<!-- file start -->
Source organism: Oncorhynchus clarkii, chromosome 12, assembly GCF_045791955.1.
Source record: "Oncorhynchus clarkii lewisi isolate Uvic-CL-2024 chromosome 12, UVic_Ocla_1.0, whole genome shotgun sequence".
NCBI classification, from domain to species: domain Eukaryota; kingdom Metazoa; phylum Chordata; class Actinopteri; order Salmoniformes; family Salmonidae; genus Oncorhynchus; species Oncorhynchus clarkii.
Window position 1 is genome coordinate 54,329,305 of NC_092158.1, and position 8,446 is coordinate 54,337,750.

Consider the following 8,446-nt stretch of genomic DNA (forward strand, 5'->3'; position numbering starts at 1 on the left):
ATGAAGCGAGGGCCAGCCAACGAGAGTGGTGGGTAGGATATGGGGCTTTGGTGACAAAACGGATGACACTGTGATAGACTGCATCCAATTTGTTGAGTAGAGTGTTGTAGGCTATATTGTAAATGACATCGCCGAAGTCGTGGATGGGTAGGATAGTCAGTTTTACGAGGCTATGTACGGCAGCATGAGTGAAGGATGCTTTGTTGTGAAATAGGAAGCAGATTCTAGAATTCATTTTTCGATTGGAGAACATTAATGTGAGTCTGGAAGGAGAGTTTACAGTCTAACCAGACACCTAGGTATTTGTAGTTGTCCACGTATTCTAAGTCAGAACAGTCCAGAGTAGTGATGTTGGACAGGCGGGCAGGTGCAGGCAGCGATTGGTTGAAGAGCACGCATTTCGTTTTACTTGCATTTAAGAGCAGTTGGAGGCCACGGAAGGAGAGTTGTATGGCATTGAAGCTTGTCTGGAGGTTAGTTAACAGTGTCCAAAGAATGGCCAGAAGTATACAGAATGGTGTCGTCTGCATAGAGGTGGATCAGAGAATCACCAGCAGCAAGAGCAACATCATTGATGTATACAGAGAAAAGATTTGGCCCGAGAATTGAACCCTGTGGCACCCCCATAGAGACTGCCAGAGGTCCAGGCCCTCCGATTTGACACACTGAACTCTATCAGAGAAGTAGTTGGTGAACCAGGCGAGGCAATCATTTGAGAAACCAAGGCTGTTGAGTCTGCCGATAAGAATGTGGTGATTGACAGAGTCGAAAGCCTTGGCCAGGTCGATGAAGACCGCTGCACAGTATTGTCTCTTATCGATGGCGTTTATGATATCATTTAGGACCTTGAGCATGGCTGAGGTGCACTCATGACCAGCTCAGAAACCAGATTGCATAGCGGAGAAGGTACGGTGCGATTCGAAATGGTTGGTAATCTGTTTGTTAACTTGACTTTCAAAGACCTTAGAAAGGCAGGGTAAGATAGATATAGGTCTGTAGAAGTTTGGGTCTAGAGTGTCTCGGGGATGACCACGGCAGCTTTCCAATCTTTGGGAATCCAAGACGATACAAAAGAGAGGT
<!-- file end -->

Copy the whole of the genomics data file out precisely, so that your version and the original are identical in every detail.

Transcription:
Source organism: Oncorhynchus clarkii, chromosome 12, assembly GCF_045791955.1.
Source record: "Oncorhynchus clarkii lewisi isolate Uvic-CL-2024 chromosome 12, UVic_Ocla_1.0, whole genome shotgun sequence".
NCBI classification, from domain to species: domain Eukaryota; kingdom Metazoa; phylum Chordata; class Actinopteri; order Salmoniformes; family Salmonidae; genus Oncorhynchus; species Oncorhynchus clarkii.
Window position 1 is genome coordinate 54,329,305 of NC_092158.1, and position 8,446 is coordinate 54,337,750.

Consider the following 8,446-nt stretch of genomic DNA (forward strand, 5'->3'; position numbering starts at 1 on the left):
ATGAAGCGAGGGCCAGCCAACGAGAGTGGTGGGTAGGATATGGGGCTTTGGTGACAAAACGGATGACACTGTGATAGACTGCATCCAATTTGTTGAGTAGAGTGTTGTAGGCTATATTGTAAATGACATCGCCGAAGTCGTGGATGGGTAGGATAGTCAGTTTTACGAGGCTATGTACGGCAGCATGAGTGAAGGATGCTTTGTTGTGAAATAGGAAGCAGATTCTAGAATTCATTTTTCGATTGGAGAACATTAATGTGAGTCTGGAAGGAGAGTTTACAGTCTAACCAGACACCTAGGTATTTGTAGTTGTCCACGTATTCTAAGTCAGAACAGTCCAGAGTAGTGATGTTGGACAGGCGGGCAGGTGCAGGCAGCGATTGGTTGAAGAGCACGCATTTCGTTTTACTTGCATTTAAGAGCAGTTGGAGGCCACGGAAGGAGAGTTGTATGGCATTGAAGCTTGTCTGGAGGTTAGTTAACAGTGTCCAAAGAATGGCCAGAAGTATACAGAATGGTGTCGTCTGCATAGAGGTGGATCAGAGAATCACCAGCAGCAAGAGCAACATCATTGATGTATACAGAGAAAAGATTTGGCCCGAGAATTGAACCCTGTGGCACCCCCATAGAGACTGCCAGAGGTCCAGGCCCTCCGATTTGACACACTGAACTCTATCAGAGAAGTAGTTGGTGAACCAGGCGAGGCAATCATTTGAGAAACCAAGGCTGTTGAGTCTGCCGATAAGAATGTGGTGATTGACAGAGTCGAAAGCCTTGGCCAGGTCGATGAAGACCGCTGCACAGTATTGTCTCTTATCGATGGCGTTTATGATATCATTTAGGACCTTGAGCATGGCTGAGGTGCACTCATGACCAGCTCAGAAACCAGATTGCATAGCGGAGAAGGTACGGTGCGATTCGAAATGGTTGGTAATCTGTTTGTTAACTTGACTTTCAAAGACCTTAGAAAGGCAGGGTAAGATAGATATAGGTCTGTAGAAGTTTGGGTCTAGAGTGTCTCGGGGATGACCACGGCAGCTTTCCAATCTTTGGGAATCCAAGACGATACAAAAGAGAGGT